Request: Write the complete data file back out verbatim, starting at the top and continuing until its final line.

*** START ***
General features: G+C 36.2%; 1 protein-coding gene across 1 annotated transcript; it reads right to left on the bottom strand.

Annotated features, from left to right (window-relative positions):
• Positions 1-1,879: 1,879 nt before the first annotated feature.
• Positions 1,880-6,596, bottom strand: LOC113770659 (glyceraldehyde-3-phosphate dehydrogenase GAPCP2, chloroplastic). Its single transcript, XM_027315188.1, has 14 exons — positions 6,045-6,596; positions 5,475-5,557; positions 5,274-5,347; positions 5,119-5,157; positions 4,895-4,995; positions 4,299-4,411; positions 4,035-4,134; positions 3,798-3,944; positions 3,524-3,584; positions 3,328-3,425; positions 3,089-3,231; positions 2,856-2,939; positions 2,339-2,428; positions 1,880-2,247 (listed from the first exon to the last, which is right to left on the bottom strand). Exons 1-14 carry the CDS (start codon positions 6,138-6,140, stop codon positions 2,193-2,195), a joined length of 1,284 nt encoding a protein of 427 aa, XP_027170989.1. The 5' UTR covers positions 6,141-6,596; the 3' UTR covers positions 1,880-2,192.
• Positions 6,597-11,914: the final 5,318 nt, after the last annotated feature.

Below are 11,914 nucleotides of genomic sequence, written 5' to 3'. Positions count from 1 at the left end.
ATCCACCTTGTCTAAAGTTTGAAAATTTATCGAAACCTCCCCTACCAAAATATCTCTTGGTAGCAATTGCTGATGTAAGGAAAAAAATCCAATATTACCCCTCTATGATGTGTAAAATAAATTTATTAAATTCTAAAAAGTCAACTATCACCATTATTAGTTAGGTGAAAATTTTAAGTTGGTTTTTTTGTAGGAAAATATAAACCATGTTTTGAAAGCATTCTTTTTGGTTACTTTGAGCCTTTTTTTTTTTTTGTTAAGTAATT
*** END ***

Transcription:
General features: G+C 36.2%; 1 protein-coding gene across 1 annotated transcript; it reads right to left on the bottom strand.

Annotated features, from left to right (window-relative positions):
• Positions 1-1,879: 1,879 nt before the first annotated feature.
• Positions 1,880-6,596, bottom strand: LOC113770659 (glyceraldehyde-3-phosphate dehydrogenase GAPCP2, chloroplastic). Its single transcript, XM_027315188.1, has 14 exons — positions 6,045-6,596; positions 5,475-5,557; positions 5,274-5,347; positions 5,119-5,157; positions 4,895-4,995; positions 4,299-4,411; positions 4,035-4,134; positions 3,798-3,944; positions 3,524-3,584; positions 3,328-3,425; positions 3,089-3,231; positions 2,856-2,939; positions 2,339-2,428; positions 1,880-2,247 (listed from the first exon to the last, which is right to left on the bottom strand). Exons 1-14 carry the CDS (start codon positions 6,138-6,140, stop codon positions 2,193-2,195), a joined length of 1,284 nt encoding a protein of 427 aa, XP_027170989.1. The 5' UTR covers positions 6,141-6,596; the 3' UTR covers positions 1,880-2,192.
• Positions 6,597-11,914: the final 5,318 nt, after the last annotated feature.

Below are 11,914 nucleotides of genomic sequence, written 5' to 3'. Positions count from 1 at the left end.
ATCCACCTTGTCTAAAGTTTGAAAATTTATCGAAACCTCCCCTACCAAAATATCTCTTGGTAGCAATTGCTGATGTAAGGAAAAAAATCCAATATTACCCCTCTATGATGTGTAAAATAAATTTATTAAATTCTAAAAAGTCAACTATCACCATTATTAGTTAGGTGAAAATTTTAAGTTGGTTTTTTTGTAGGAAAATATAAACCATGTTTTGAAAGCATTCTTTTTGGTTACTTTGAGCCTTTTTTTTTTTTTGTTAAGTAATT